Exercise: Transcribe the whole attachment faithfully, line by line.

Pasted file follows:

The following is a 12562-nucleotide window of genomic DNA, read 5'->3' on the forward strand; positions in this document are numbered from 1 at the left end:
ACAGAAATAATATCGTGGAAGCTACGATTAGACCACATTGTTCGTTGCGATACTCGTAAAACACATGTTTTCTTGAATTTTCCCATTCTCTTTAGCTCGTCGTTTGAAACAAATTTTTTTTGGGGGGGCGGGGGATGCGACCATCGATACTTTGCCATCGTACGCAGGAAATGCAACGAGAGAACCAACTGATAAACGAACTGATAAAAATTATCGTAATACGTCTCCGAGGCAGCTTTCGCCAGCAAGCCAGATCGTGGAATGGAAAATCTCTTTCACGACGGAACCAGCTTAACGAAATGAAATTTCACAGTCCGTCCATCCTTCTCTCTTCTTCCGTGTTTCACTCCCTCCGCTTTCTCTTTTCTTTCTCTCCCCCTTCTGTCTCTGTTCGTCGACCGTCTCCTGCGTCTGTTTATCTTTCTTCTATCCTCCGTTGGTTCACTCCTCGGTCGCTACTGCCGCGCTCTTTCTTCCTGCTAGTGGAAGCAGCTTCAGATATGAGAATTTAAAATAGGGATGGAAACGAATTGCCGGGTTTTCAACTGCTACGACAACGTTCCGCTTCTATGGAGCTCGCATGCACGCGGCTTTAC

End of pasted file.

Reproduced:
The following is a 12562-nucleotide window of genomic DNA, read 5'->3' on the forward strand; positions in this document are numbered from 1 at the left end:
ACAGAAATAATATCGTGGAAGCTACGATTAGACCACATTGTTCGTTGCGATACTCGTAAAACACATGTTTTCTTGAATTTTCCCATTCTCTTTAGCTCGTCGTTTGAAACAAATTTTTTTTGGGGGGGCGGGGGATGCGACCATCGATACTTTGCCATCGTACGCAGGAAATGCAACGAGAGAACCAACTGATAAACGAACTGATAAAAATTATCGTAATACGTCTCCGAGGCAGCTTTCGCCAGCAAGCCAGATCGTGGAATGGAAAATCTCTTTCACGACGGAACCAGCTTAACGAAATGAAATTTCACAGTCCGTCCATCCTTCTCTCTTCTTCCGTGTTTCACTCCCTCCGCTTTCTCTTTTCTTTCTCTCCCCCTTCTGTCTCTGTTCGTCGACCGTCTCCTGCGTCTGTTTATCTTTCTTCTATCCTCCGTTGGTTCACTCCTCGGTCGCTACTGCCGCGCTCTTTCTTCCTGCTAGTGGAAGCAGCTTCAGATATGAGAATTTAAAATAGGGATGGAAACGAATTGCCGGGTTTTCAACTGCTACGACAACGTTCCGCTTCTATGGAGCTCGCATGCACGCGGCTTTAC